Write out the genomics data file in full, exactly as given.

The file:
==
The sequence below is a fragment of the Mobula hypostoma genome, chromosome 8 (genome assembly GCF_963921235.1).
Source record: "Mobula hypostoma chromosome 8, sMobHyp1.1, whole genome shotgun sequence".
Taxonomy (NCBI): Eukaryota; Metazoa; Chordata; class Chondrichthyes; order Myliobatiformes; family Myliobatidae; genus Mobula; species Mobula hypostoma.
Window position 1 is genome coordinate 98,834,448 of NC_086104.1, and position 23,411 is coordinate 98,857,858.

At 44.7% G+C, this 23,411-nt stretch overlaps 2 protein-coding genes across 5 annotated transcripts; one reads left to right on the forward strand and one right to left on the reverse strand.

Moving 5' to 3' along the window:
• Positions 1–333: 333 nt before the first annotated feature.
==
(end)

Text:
The sequence below is a fragment of the Mobula hypostoma genome, chromosome 8 (genome assembly GCF_963921235.1).
Source record: "Mobula hypostoma chromosome 8, sMobHyp1.1, whole genome shotgun sequence".
Taxonomy (NCBI): Eukaryota; Metazoa; Chordata; class Chondrichthyes; order Myliobatiformes; family Myliobatidae; genus Mobula; species Mobula hypostoma.
Window position 1 is genome coordinate 98,834,448 of NC_086104.1, and position 23,411 is coordinate 98,857,858.

At 44.7% G+C, this 23,411-nt stretch overlaps 2 protein-coding genes across 5 annotated transcripts; one reads left to right on the forward strand and one right to left on the reverse strand.

Moving 5' to 3' along the window:
• Positions 1–333: 333 nt before the first annotated feature.